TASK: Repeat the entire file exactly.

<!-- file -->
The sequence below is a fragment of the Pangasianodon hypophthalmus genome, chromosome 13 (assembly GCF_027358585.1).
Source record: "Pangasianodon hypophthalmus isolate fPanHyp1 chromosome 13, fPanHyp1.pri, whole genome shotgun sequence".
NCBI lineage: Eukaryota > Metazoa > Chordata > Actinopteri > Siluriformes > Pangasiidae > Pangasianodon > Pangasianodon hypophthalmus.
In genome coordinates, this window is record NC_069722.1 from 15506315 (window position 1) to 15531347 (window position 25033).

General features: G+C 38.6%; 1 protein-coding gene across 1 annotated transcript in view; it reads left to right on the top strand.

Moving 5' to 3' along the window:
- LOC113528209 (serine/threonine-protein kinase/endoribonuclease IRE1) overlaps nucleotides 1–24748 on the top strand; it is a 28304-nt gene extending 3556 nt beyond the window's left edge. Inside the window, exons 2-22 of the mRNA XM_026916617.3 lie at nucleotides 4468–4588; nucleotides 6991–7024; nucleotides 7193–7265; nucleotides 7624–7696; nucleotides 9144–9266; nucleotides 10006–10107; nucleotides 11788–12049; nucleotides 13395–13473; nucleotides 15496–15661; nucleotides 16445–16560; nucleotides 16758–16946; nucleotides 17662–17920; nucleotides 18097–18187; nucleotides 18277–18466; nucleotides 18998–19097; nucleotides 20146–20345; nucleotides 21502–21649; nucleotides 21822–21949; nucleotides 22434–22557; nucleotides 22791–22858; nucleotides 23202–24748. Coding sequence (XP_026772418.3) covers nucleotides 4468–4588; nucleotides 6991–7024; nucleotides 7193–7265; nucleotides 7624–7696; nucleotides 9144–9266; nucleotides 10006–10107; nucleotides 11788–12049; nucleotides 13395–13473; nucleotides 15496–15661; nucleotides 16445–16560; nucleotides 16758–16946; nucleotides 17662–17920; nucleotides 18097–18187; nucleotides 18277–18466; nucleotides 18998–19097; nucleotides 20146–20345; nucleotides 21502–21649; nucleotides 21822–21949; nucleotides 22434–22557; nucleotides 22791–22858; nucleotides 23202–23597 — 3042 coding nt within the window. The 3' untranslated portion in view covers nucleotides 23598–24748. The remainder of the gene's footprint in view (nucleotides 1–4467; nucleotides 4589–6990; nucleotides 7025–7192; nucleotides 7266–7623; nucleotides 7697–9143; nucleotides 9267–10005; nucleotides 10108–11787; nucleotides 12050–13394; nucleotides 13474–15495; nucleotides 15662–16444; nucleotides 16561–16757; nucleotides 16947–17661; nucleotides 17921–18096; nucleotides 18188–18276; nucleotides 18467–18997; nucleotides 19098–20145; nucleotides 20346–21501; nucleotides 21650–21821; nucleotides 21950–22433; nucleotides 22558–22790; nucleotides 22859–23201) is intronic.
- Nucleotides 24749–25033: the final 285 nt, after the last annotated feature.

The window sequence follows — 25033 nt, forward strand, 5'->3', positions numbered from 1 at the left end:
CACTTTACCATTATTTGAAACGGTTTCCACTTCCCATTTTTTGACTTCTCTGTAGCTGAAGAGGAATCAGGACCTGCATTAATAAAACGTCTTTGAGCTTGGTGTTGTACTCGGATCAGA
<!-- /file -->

The sequence below is a fragment of the Pangasianodon hypophthalmus genome, chromosome 13 (assembly GCF_027358585.1).
Source record: "Pangasianodon hypophthalmus isolate fPanHyp1 chromosome 13, fPanHyp1.pri, whole genome shotgun sequence".
NCBI lineage: Eukaryota > Metazoa > Chordata > Actinopteri > Siluriformes > Pangasiidae > Pangasianodon > Pangasianodon hypophthalmus.
In genome coordinates, this window is record NC_069722.1 from 15506315 (window position 1) to 15531347 (window position 25033).

General features: G+C 38.6%; 1 protein-coding gene across 1 annotated transcript in view; it reads left to right on the top strand.

Moving 5' to 3' along the window:
- LOC113528209 (serine/threonine-protein kinase/endoribonuclease IRE1) overlaps nucleotides 1–24748 on the top strand; it is a 28304-nt gene extending 3556 nt beyond the window's left edge. Inside the window, exons 2-22 of the mRNA XM_026916617.3 lie at nucleotides 4468–4588; nucleotides 6991–7024; nucleotides 7193–7265; nucleotides 7624–7696; nucleotides 9144–9266; nucleotides 10006–10107; nucleotides 11788–12049; nucleotides 13395–13473; nucleotides 15496–15661; nucleotides 16445–16560; nucleotides 16758–16946; nucleotides 17662–17920; nucleotides 18097–18187; nucleotides 18277–18466; nucleotides 18998–19097; nucleotides 20146–20345; nucleotides 21502–21649; nucleotides 21822–21949; nucleotides 22434–22557; nucleotides 22791–22858; nucleotides 23202–24748. Coding sequence (XP_026772418.3) covers nucleotides 4468–4588; nucleotides 6991–7024; nucleotides 7193–7265; nucleotides 7624–7696; nucleotides 9144–9266; nucleotides 10006–10107; nucleotides 11788–12049; nucleotides 13395–13473; nucleotides 15496–15661; nucleotides 16445–16560; nucleotides 16758–16946; nucleotides 17662–17920; nucleotides 18097–18187; nucleotides 18277–18466; nucleotides 18998–19097; nucleotides 20146–20345; nucleotides 21502–21649; nucleotides 21822–21949; nucleotides 22434–22557; nucleotides 22791–22858; nucleotides 23202–23597 — 3042 coding nt within the window. The 3' untranslated portion in view covers nucleotides 23598–24748. The remainder of the gene's footprint in view (nucleotides 1–4467; nucleotides 4589–6990; nucleotides 7025–7192; nucleotides 7266–7623; nucleotides 7697–9143; nucleotides 9267–10005; nucleotides 10108–11787; nucleotides 12050–13394; nucleotides 13474–15495; nucleotides 15662–16444; nucleotides 16561–16757; nucleotides 16947–17661; nucleotides 17921–18096; nucleotides 18188–18276; nucleotides 18467–18997; nucleotides 19098–20145; nucleotides 20346–21501; nucleotides 21650–21821; nucleotides 21950–22433; nucleotides 22558–22790; nucleotides 22859–23201) is intronic.
- Nucleotides 24749–25033: the final 285 nt, after the last annotated feature.

The window sequence follows — 25033 nt, forward strand, 5'->3', positions numbered from 1 at the left end:
CACTTTACCATTATTTGAAACGGTTTCCACTTCCCATTTTTTGACTTCTCTGTAGCTGAAGAGGAATCAGGACCTGCATTAATAAAACGTCTTTGAGCTTGGTGTTGTACTCGGATCAGA